Hungover? Feeling low? Funny taste in your mouth? Wondering where that laceration on your leg came from? How about that stain on your shirt? Did you actually talk to that girl last night...it didn't go well did it? And why is there a midget dressed like Spiderman taped to a pony stuck in a tree out in the front lawn?
If you're like me, these are usually immediate questions you have on January 1st of any year. So to rid of you any lingering guilt, let's review the top ten stories for your whale armada during 2010. If we missed any, bust that champagne bottle over our noggin in the comments.
10. Longest Road Trip In NHL History
Just prior to the Vancouver Olympics, the Canucks opened their gift from the head office: a 14-game, 13-city, 42-day, 12,885 miles road trip that set the mark for the longest road trip in history. Some thought the trip alone would be the death knell for their post season hopes, but helped by some strong play before the trip began, the Canucks returned home 8-5-1, on top of the NW division and plenty of frequent flier miles.
9. Canucks Re-sign Cory Schneider
As innocuous as it seems, what to do with Cory Schneider has dogged the Canucks since the Luongo trade. They knew they had a bluechip prospect, but opted to keep him in Manitoba and roll with Sanford, LaBarbera or Raycroft instead. After two seasons in the 'Peg with strong numbers, the Canucks couldn't keep the kid on the farm any longer. So they finally played their Schneider card; not by trading him, but by playing him behind Luongo. This all may turn out to an audition for Ginger Jesus, but in the meantime he has yet to be beaten in regulation and gives the Canucks one of the better goaltending tandems in the league.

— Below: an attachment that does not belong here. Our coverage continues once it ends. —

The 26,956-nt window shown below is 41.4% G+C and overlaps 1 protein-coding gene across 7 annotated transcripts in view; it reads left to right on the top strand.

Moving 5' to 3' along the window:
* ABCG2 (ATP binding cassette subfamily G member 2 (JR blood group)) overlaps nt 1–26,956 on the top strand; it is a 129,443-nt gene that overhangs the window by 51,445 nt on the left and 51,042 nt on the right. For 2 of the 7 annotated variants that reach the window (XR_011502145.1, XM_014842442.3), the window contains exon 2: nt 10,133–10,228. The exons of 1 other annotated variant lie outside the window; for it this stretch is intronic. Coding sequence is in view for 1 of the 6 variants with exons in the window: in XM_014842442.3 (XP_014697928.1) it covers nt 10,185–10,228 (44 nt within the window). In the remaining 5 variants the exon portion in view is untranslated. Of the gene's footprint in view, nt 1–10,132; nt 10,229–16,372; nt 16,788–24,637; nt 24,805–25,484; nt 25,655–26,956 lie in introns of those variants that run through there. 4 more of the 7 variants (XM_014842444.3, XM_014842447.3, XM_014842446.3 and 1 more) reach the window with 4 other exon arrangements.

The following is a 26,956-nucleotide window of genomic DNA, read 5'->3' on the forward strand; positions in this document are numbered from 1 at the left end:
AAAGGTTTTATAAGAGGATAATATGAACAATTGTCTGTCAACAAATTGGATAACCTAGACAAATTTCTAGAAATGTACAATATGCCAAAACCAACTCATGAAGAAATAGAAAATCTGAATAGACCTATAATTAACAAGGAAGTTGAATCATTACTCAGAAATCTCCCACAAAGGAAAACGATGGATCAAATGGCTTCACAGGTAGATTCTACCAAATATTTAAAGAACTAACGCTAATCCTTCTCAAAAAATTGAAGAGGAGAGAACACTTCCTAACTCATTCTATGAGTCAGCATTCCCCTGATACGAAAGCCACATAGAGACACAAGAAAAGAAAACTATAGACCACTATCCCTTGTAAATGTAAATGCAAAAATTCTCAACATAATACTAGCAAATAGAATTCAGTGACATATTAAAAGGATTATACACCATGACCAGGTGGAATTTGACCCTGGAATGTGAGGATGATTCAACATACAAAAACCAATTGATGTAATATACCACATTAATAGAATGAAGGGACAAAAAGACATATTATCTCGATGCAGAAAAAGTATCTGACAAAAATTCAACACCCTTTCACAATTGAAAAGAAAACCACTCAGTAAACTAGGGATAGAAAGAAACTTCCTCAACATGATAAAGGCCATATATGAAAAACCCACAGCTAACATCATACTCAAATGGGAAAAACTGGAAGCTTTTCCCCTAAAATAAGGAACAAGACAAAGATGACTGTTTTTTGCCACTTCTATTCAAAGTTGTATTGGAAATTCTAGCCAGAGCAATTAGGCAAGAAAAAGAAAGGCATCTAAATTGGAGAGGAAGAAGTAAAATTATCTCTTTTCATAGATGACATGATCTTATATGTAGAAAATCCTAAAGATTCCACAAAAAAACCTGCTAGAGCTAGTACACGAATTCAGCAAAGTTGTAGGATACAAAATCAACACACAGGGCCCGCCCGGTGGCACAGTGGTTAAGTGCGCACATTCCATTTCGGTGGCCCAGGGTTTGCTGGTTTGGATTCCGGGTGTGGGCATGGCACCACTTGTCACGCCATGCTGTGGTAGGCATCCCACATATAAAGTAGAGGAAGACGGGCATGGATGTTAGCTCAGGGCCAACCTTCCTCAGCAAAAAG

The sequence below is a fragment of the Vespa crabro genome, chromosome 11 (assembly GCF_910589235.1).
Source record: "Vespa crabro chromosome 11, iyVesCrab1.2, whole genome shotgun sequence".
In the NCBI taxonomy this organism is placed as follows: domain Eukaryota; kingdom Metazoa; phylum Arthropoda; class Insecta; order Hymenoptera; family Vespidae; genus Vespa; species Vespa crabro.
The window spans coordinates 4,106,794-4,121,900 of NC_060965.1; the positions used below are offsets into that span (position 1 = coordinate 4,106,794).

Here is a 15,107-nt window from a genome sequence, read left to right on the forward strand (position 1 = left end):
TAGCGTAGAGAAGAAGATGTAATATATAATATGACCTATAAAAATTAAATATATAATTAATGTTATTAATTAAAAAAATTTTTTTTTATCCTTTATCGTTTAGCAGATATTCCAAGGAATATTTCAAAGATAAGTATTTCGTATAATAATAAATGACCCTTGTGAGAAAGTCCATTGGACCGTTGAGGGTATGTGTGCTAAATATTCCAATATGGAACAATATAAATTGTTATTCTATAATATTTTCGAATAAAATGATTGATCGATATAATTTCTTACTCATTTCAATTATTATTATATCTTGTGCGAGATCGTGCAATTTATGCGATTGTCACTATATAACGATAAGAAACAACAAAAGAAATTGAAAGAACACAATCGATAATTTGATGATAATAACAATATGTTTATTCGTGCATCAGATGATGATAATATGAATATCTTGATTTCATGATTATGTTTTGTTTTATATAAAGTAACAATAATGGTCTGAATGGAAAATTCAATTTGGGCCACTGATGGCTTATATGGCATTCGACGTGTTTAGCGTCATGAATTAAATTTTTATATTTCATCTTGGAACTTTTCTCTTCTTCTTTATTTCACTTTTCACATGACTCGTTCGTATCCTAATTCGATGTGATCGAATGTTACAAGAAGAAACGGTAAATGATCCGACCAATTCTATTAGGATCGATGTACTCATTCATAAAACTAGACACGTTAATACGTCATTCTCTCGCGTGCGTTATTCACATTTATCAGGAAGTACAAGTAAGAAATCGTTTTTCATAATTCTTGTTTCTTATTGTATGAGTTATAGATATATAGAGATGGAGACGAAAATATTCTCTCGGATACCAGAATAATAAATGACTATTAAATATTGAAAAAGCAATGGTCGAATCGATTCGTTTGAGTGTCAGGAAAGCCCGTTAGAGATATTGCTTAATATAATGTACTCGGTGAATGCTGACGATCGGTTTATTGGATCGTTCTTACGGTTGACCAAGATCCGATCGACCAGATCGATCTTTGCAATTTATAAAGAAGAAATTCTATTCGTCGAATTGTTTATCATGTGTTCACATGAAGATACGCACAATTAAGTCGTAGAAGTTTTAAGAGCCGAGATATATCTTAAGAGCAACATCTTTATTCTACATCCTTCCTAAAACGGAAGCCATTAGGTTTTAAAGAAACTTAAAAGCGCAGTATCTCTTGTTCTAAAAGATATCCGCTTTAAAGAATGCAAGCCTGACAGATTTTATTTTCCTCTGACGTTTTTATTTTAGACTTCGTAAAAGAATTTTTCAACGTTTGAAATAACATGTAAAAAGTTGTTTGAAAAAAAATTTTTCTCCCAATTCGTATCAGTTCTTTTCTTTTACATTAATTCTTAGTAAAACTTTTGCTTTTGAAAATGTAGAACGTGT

8. GM Place Dies, Rogers Arena is Born
The arena names are trying to catch up to the jersey changes. A few days after the start of free agency, the Canucks tabled a big announcement: no, not Kovalchuk (phew!) but that auto giant GM had given up the naming rights to the arena and a certain telecommunications giant had stepped to the plate. A couple hours later fans were given Rogers Arena as the Canucks new home. The Garage had been shut and the Cell was open for business.
7. Luongo Relinquishes Captaincy
After months of debate, the great experiment with Lui's captaincy met an expected end in September when he quietly gave up the captaincy and - though I still maintain Kesler was the better pick - Henrik Sedin was eventually named the 13th captain in franchise history. The idea was that Luongo had enough on his plate to deal with and the weight of team leadership was becoming a burden. Of course the only way to know if removing the C worked is to at least see Vancouver punch through to the Conference Finals if not the Stanley Cup Finals. Though it's still very much Luongo's team, the captaincy gamble failed.
6. Daniel Sedin's Injury
The Canucks stumbled out of the gate last season, suffering three losses before going nuts in a 7-1 victory over the the Habs. However, in the second period Alex Edler fired a point shot that smashed Daniel Sedin's foot. X-rays after the game confirmed the worst: his dog was broken and he'd be out 4-6 weeks. It was the first major injury of his career and forced fans to stare at one twin instead of two for 18 games. However, it forced others to pick up the offensive slack (Kesler's line notably) and when Daniel returned he posted remarkably strong numbers despite the games missed and Henrik didn't exactly suffer in his absence either.
5. #19 Hits The Rafters